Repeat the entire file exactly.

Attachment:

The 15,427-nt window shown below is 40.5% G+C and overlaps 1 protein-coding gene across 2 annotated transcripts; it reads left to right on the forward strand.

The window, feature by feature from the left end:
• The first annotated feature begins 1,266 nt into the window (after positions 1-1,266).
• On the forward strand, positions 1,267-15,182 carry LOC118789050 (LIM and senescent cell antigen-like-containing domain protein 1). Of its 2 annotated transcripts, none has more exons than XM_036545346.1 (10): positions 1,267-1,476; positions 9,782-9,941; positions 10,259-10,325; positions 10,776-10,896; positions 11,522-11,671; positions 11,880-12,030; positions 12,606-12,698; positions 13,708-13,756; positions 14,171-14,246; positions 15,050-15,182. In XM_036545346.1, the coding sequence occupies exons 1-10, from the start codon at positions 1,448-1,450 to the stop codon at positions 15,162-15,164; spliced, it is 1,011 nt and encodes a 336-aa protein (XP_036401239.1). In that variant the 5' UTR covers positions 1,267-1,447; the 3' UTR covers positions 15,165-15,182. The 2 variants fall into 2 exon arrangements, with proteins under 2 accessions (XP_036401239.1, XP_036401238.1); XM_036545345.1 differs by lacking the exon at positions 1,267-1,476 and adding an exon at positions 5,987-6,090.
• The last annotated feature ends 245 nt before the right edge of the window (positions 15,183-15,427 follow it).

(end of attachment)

The 15,427-nt window shown below is 40.5% G+C and overlaps 1 protein-coding gene across 2 annotated transcripts; it reads left to right on the forward strand.

The window, feature by feature from the left end:
• The first annotated feature begins 1,266 nt into the window (after positions 1-1,266).
• On the forward strand, positions 1,267-15,182 carry LOC118789050 (LIM and senescent cell antigen-like-containing domain protein 1). Of its 2 annotated transcripts, none has more exons than XM_036545346.1 (10): positions 1,267-1,476; positions 9,782-9,941; positions 10,259-10,325; positions 10,776-10,896; positions 11,522-11,671; positions 11,880-12,030; positions 12,606-12,698; positions 13,708-13,756; positions 14,171-14,246; positions 15,050-15,182. In XM_036545346.1, the coding sequence occupies exons 1-10, from the start codon at positions 1,448-1,450 to the stop codon at positions 15,162-15,164; spliced, it is 1,011 nt and encodes a 336-aa protein (XP_036401239.1). In that variant the 5' UTR covers positions 1,267-1,447; the 3' UTR covers positions 15,165-15,182. The 2 variants fall into 2 exon arrangements, with proteins under 2 accessions (XP_036401239.1, XP_036401238.1); XM_036545345.1 differs by lacking the exon at positions 1,267-1,476 and adding an exon at positions 5,987-6,090.
• The last annotated feature ends 245 nt before the right edge of the window (positions 15,183-15,427 follow it).